Lucky March babies can choose from two very different birthstones: Aquamarine or Bloodstone. (Aquamarine is also used to celebrate the 19th wedding anniversaries.) Read on to make your choice, or better yet wear both!
Aquamarine: What’s in a name. . .
Inspired by its beautiful color, Aquamarine’s name comes from the Latin word for seawater. Just as seawater, the stone itself varies in color from light to dark blue and blue green.
What to look for . . .
Traditionally the deeper blue stones are the most prized and command higher prices. However, we think it’s also a matter of personal preference. The lighter colored stones are beautiful too, and we find many of our customers like them. Either way, aquamarine is often exceptionally clear with a glassy and translucent luster, making it a gemstone with an absolutely gorgeous sparkle. There’s more good news too. Aquamarine is a fairly hard stone (7.5 – 8 out of 10 on the Mohs hardness scale), making it durable enough to wear every day. And as a fairly abundant stone, it can be affordable for a variety of budgets.
Historical Mythology . . .
Not surprisingly, the association of aquamarines with water plays a part in their history. The lore is the stone keeps sailors safe at sea and waters calm. Some have also believed that aquamarines
help keep marriages happy. We are not sure how this association came to be, but from a jeweler’s perspective, we have seen beautiful gems bring happiness to many couples from engagement to wedding and anniversary celebrations.
All in the family. . .
Aquamarine is a member of the beryl family, which includes that very well-known gem, the emerald, considered to be one of the four most precious gemstones along with diamond, ruby and sapphire. Despite being in the same family, the two stones look quite different. The most obvious difference is color with iron impurities creating blue colors in aquamarine and the green in emeralds coming from chromium and vanadium. The second is that while aquamarines are often clear, emeralds frequently have inclusions and finding clear emeralds is much more difficult.
Bloodstone: What’s in a name. . .
Bloodstone is a stone with some interesting name variations. It is also known as heliotrope, an older name still used in Europe for the stone, which in Greek means ‘sun turner’. In the jewelry trade, the name blood jasper is sometimes used, but don’t let this nomenclature fool you. Bloodstone is not jasper, even though they can be similar in appearance.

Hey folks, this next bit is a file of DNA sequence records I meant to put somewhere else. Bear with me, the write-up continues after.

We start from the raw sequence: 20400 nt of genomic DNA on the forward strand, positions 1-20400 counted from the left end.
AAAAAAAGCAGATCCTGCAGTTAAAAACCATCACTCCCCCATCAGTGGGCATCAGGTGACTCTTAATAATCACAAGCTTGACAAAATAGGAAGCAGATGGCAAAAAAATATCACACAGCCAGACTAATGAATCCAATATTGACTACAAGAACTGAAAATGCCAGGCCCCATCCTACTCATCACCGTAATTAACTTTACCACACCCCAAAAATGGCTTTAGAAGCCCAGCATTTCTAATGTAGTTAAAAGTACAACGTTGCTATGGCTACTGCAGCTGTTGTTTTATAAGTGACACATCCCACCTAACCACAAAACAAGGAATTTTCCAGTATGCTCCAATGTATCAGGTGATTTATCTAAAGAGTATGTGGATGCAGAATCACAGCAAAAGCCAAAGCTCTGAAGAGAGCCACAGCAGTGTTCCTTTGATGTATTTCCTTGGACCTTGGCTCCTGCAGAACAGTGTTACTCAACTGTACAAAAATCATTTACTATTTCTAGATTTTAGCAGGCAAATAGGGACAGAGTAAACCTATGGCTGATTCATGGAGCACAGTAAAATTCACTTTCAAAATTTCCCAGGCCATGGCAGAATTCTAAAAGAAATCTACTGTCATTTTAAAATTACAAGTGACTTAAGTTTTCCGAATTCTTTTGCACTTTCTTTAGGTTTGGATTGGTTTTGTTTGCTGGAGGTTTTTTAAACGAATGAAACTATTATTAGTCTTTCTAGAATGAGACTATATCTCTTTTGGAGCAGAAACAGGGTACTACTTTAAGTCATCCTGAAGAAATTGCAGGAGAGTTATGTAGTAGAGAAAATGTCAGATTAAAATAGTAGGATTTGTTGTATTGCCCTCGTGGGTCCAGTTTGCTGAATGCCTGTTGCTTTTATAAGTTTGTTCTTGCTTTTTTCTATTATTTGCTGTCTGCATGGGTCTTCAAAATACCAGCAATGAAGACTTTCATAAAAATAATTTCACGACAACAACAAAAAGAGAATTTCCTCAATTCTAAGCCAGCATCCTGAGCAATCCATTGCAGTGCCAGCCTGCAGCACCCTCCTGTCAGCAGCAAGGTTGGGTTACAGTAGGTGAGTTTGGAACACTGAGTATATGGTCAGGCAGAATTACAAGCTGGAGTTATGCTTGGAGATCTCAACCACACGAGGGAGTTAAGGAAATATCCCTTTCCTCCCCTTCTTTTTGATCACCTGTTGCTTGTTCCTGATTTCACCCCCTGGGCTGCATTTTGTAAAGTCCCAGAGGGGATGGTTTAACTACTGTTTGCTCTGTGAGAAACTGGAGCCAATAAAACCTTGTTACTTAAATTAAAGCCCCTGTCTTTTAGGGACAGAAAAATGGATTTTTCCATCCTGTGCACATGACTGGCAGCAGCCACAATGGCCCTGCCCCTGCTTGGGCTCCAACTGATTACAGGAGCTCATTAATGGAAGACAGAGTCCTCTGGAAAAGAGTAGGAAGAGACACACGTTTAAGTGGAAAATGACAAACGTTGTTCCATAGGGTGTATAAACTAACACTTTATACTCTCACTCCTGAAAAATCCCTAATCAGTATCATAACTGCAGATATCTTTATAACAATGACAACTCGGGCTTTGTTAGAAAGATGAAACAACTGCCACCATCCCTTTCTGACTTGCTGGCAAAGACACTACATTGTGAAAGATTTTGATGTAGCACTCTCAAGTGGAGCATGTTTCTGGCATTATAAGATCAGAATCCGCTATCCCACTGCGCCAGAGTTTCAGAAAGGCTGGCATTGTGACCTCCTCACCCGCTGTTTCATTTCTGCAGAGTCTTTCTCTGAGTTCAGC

What to look for . . .
Bloodstone is a variety of chalcedony quartz that ranges from opaque to translucent in appearance. The stone can vary from light to dark green, and is characterized by red veins or spots, which are a result of iron oxide impurities. The number of red inclusions can differ greatly from stone to stone. It is a fairly hard stone (6.5-7 on the Mohs hardness scale) and is often cut into cabochons or beads. A solid green stone with droplets of red is considered most desirable, though we must warn you that finding a solid green background can be tough as most stones have a variety of greens in them.
An Ancient and Varied History. . .
This stone has a long history dating back to 5000 BC when ancient cultures believed it held magical and healing abilities. Babylonians are said to have made seals and amulets from the stone. They believed in its healing powers, particularly for blood disorders. It’s interesting to wonder if the stone’s appearance with its red ‘veins’ contributed to this belief. Another legend explains the red color in this green stone. It is said the stone was created when blood fell from Jesus’ wounds onto jasper creating red droplets in the stone.
Looking for more. . .
If you are local to the Buffalo area, please visit our shop. We’d love to meet you, help you find something in our collection or custom design a special piece just for you.